I am so amused to see this question on the Suzuki forum. Not because I am dating a hard core drum circle kind of guy but because before I even met him I was teaching my PreTwinkle Violin classes by requiring all of the children to master tapping each Twinkle Rhythm on a small drum and then with a short pair of rhythm sticks.

Even in the affluent community were I teach children were not getting ground level foundational experiences for starting a musical instrument like singing and rhythm. I keep meeting preschoolers who do not have adequate use of their grasping skills or upper body skill because they are waited on hand and foot. They are stuffed into the backseats of SUVs and entertained with video screens. We have become consumers rather than participants of the arts.

Occasionally I have kids request going back to using this technic to learn additional pieces. I am glad to have students who are willing to isolate those skills. For the most part, after doing all the Twinkle Variations up to tempo with the music on a drum, my PreTwinklers have had their fill with percussion instruments and very much look forward to playing the violin.

I like to tell them that inside every great violinist is an inner drummer. Perhaps I am also making up for something that was neglected in my own beginnings as a music student. One of my more talented students also takes drum lessons, dance lessons. bagpipe lessons and now recently string bass lessons. There is the growing awareness by his mother that all of this feeds into his ability to play the violin.

I think if you put the child in drum instruction that was every bit as comprehensive as the piano instruction he/she would find that the expectations for a beginner to master initial skills has not changed. I would expect that the cost of instruction would also reflect that. I also have students who take less demanding music classes for fun. How ever they realize that they are easier because they are getting more comprehensive instruction as Suzuki Students.

The Abreu Fellows have been observing some urban music programs in the course of their studies that we should take notice of. IT is a reminder that we still have much to understand about how children embrace music.
scroll down to red bucket band video

We have been so busy creating musical specialist and hoping that our local institutions would help with providing more integrative experiences to round them out .

It seems to me there should be some consideration for a Suzuki Percussion Method just as there is for voice.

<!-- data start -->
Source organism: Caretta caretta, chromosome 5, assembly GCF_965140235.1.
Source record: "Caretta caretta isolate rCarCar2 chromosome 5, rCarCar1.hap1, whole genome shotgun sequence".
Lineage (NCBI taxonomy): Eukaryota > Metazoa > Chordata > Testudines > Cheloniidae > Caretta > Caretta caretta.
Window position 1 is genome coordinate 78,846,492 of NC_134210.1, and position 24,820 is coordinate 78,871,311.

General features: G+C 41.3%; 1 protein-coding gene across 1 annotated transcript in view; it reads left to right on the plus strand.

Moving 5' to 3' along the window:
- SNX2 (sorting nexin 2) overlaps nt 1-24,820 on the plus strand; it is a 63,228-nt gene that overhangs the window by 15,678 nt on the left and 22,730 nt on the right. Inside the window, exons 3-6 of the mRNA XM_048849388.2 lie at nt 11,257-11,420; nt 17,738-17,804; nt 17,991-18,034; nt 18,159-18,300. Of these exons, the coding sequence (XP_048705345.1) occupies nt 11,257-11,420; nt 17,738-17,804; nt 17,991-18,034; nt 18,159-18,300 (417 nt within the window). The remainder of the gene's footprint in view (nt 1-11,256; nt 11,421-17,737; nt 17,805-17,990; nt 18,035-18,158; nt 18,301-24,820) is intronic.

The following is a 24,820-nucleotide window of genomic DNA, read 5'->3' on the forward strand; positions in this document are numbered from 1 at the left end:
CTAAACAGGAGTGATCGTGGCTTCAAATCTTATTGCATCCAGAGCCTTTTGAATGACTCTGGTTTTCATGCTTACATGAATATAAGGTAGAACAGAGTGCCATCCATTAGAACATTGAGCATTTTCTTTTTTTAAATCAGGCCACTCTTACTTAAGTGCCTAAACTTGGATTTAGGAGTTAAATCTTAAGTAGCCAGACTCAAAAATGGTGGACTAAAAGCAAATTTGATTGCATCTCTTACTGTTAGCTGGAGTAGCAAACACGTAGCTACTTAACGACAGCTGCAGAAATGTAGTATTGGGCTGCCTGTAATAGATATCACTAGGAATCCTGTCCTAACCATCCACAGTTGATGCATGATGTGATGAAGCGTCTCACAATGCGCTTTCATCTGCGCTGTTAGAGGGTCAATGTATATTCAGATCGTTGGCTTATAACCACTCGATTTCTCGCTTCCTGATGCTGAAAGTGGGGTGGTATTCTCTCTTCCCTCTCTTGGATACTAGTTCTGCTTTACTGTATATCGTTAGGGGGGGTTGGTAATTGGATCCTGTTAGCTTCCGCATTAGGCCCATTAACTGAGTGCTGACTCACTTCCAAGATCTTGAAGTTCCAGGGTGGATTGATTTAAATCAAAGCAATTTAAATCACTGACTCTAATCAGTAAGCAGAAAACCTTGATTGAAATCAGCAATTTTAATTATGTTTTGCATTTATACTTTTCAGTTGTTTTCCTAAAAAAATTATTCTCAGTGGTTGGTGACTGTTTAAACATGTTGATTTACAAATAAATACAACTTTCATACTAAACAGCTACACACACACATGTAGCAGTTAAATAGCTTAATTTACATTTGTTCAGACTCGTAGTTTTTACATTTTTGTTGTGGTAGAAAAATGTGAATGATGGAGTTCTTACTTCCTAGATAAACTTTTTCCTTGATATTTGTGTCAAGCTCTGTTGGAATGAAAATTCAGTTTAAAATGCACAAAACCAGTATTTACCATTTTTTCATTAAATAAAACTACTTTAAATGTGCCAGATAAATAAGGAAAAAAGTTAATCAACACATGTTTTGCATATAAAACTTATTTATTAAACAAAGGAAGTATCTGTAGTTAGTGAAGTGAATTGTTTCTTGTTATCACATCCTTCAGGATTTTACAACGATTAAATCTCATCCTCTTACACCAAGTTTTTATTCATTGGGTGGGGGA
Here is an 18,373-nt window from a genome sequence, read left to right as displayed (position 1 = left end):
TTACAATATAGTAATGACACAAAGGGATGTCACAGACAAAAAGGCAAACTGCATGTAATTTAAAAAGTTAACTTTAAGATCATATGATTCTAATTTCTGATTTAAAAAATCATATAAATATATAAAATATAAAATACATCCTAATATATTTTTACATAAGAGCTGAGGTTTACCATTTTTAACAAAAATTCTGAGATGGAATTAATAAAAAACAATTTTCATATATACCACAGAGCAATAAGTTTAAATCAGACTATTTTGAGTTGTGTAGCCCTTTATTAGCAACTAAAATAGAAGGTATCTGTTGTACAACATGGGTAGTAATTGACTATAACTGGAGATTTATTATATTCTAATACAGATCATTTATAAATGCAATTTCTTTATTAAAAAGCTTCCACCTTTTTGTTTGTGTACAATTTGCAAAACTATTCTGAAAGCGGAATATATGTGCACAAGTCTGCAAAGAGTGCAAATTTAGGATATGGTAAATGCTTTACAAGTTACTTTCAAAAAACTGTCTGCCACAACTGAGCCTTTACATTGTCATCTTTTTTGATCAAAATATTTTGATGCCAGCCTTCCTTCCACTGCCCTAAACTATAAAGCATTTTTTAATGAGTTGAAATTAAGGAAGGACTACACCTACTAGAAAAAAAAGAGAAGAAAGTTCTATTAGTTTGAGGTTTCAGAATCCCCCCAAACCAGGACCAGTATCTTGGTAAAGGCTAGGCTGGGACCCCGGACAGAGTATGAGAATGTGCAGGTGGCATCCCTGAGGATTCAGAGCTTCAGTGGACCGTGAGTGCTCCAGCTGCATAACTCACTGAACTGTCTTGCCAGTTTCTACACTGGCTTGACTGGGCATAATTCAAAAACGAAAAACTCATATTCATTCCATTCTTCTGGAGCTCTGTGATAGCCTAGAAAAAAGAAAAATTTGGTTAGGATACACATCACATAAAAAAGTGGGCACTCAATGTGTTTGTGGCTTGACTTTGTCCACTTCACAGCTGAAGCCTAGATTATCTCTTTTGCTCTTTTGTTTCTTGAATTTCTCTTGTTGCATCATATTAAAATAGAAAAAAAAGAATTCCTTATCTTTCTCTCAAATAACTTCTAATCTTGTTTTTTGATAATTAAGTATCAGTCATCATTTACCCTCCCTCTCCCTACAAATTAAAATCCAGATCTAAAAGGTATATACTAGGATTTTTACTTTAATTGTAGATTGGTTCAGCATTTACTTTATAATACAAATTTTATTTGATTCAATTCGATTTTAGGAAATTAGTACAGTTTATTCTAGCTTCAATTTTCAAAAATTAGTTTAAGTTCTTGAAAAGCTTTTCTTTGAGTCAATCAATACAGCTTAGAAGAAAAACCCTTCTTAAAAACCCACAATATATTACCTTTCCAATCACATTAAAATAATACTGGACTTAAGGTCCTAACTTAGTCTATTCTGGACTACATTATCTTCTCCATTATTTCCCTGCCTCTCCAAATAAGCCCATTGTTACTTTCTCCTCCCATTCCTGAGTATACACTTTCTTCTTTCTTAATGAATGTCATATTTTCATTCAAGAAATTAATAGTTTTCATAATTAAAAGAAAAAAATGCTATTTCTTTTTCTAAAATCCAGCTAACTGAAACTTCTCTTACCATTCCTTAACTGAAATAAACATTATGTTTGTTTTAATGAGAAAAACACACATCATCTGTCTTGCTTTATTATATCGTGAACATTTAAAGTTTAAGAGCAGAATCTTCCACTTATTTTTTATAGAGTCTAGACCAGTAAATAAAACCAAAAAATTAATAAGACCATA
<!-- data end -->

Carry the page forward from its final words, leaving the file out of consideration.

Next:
See also:

Ms. Cynthia
Talent Education Center: Suzuki Violin
Director of Santa Ana Suzuki Strings located at the
Orange County Children’s Therapeutic Arts Center
Volunteer, bring music to under-served communities around the world. Create Sound Investments and Futures.

Lannie Shelton said: Jan 24, 2015
Lannie Shelton
Suzuki Association Member
Denver, CO
2 posts

I’m not sure if anyone is still following this post but I want to put in my two pence as someone who appreciates every single genre of music (no exceptions at all) and has performed many genres on violin. I’ve also been part of an African Drum & Dance performing group in Denver as a drummer and dancer. The gift I’ve received from all this experience is a deep appreciation for percussion and rhythm in any type of music, definitely including classical.

All I can conclude at this point is that percussion and eurythmics are very important parts of a well-rounded musician. In fact, for the kids that have a hard time focussing (I was one of them), dancing, marching, clapping help to embody the concepts they are learning and they will end up learning that rhythm at hand better then even those who traditionally focus well. (I’m tempted to launch into the subject of embracing the children who seem like they can’t focus well when in fact we as teachers simply need to help them find their hidden skill that they will soar with.)

I love that Cynthia Faisst acknowledged that we have much to learn about how children embrace music and that percussion is an under-appreciated aspect of music. I play with so much more feel, and my audiences notice it, now that I’ve studied music from other genres that involve complex rhythmic characteristics.

Really I just want to thank Ms. Faisst for her comments in support of percussion since I LOVE PERCUSSION! I will let you know if I have any PRACTICAL insight for the topic that Mikaela originally brought up. Until then, let’s not forget the magic of percussion in developing a wonderful musician.


Lannie Shelton